In a short blurb? We talk books.

Forbidden; A Brother/Sister love

I just finished reading Forbidden by Tabitha Suzuma for my YA book club.

Synopsis: Sixteen-year-old Maya and 17-year-old Lochan tell, in their separate voices, of their confusion and longing as they fall in love with one another after years of functioning as parents to three younger siblings due to their alcoholic mother’s neglect.

As you can see, this is not your typical forbidden romance story. Suzuma tackles an incestuous relationship that is presented to a young adult audience. I like to think of myself as an open-minded person so when this popped up as a choice for my book club, I ended up casting my vote for Forbidden. I remember thinking to myself, “This would make for a really interesting book discussion”.

When it came to buying the book, I decided that I might as well tackle another book that dealt with a controversial subject. It was time to finally read Lolita. Why not just go for all the forbidden romances? (Side Note: I do hope my father doesn’t look through my order history. He might voice some concerns though he very rarely says anything about what I’m reading) I was a bit dubious when I received in the mail, when I flipped through the first couple chapters, until I got hooked about 100 pages in. It wasn’t so much that it was engrossing; I was just really curious to see where this was going.

I only have two complaints about this book. #1 is that the first half of the book was slow. Now I realize that Suzuma did this to ease the reader into Lochan and Maya’s relationship… so I kind of wished that I didn’t know that the book contained incest- also I wondered if I would have picked up on the little hints that Suzuma had written early on in the book. #2 is that I didn’t need both Lochan AND Maya’s POV. Both views were written too similarly and I had to check a couple times to see who POV I was in. I think the book could have done just as well with just one character’s voice- if not better.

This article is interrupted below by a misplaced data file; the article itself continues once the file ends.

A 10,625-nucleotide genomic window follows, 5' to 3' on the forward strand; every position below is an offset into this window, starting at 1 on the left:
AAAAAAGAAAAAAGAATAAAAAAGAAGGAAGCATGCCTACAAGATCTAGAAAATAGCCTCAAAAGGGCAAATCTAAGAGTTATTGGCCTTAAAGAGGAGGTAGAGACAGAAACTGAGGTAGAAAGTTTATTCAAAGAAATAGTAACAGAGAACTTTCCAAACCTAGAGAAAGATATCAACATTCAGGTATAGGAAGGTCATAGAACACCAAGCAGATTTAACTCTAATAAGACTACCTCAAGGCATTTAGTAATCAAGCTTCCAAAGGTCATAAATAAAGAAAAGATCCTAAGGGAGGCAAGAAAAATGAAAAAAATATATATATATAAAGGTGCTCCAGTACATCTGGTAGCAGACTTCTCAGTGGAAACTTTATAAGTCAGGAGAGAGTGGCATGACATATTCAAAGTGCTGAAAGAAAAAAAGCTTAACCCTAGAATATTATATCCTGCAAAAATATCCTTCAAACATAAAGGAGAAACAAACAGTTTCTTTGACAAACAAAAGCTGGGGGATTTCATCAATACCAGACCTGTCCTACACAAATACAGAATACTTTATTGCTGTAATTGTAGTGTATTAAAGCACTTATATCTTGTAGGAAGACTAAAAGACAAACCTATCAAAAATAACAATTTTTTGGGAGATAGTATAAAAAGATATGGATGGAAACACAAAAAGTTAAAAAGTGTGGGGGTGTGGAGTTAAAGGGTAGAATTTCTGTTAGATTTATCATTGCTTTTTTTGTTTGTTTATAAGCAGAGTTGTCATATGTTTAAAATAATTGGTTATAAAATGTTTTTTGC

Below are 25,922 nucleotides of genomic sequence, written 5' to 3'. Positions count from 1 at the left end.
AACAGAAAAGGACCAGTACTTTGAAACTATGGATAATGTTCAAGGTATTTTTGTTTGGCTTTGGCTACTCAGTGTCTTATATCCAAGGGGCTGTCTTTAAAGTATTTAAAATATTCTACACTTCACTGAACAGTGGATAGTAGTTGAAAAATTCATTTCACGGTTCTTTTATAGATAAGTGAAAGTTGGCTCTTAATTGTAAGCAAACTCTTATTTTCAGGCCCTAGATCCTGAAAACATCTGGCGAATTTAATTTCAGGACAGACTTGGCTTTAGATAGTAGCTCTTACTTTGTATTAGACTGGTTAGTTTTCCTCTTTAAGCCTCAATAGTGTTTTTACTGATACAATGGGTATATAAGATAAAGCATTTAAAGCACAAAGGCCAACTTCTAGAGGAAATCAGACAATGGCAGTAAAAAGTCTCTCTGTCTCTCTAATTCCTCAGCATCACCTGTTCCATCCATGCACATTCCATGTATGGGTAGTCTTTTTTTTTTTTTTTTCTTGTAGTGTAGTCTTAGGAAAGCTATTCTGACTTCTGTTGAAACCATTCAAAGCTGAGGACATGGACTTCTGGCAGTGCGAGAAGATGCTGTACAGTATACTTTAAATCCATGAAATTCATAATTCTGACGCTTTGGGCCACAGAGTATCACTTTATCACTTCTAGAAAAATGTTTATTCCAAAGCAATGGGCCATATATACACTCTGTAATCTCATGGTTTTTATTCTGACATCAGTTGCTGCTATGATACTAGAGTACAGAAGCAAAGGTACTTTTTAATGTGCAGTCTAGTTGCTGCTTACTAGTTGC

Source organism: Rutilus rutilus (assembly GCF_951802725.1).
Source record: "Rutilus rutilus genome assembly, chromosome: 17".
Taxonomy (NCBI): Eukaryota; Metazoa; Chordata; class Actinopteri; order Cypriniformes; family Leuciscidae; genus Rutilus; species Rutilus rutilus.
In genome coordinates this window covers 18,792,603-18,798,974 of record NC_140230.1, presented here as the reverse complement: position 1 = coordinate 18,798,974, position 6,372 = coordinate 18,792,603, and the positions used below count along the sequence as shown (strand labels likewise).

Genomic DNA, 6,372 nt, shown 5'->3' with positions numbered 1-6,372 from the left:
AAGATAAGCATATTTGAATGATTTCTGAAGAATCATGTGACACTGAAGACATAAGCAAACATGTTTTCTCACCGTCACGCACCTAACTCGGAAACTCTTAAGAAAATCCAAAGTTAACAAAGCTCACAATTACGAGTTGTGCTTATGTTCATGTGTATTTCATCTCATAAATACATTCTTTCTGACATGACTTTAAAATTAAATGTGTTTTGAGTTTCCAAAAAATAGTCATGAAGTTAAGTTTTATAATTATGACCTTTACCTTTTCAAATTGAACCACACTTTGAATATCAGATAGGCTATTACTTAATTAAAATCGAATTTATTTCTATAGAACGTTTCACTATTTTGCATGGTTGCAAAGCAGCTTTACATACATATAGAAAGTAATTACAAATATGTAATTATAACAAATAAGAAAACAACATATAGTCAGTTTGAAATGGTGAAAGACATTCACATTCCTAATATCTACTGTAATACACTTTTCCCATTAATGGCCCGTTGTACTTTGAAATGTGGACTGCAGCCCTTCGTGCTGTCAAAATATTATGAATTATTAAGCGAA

I was wavering on how I felt about this book because of the subject matter, the way it was written, the way that it was handled. But I felt that Suzuma did justice in the fact that Lochan and Maya did think about their actions. That they did do some research, ask around, think about their forbidden relationship, and that they did realize the repercussions of their actions. It adds a more mature tone to this novel and I appreciate that she did this instead of glossing it over to focus on their romance.

The last half of the book threw me in a frenzy. Most of the novel, the author is trying to persuade the reader to open their mind and heart to Lochan and Maya’s relationship. But with the turn of events, we are exposed once again to the way the world views incest.

Consensus: 3/5 Stars. If you have an open mind, are not too squirmy when it comes to graphic details of physical relationships, and curious to see how things play out… then go grab a copy!



2 comments on “Forbidden; A Brother/Sister love

  1. The Nate Gatsby
    February 28, 2012

    Hmm. You might want to try out Damage by Josephine Hart. It is also about a forbidden love.

  2. Jane
    February 28, 2012

    Thanks for the suggestion! Damage sounds pretty scandalous and I have to say that I love the drama (as long as it remains in books and not in my life!).

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This entry was posted on February 28, 2012 by in Book Reviews, Fiction, Jane, Young Adult and tagged , , , , .

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“I think it makes more sense to write what you don’t know. To write what makes you uneasy, what you wonder about, what keeps you awake at night."

— Lois Lowry, at the BEA Children’s Book and Author Breakfast

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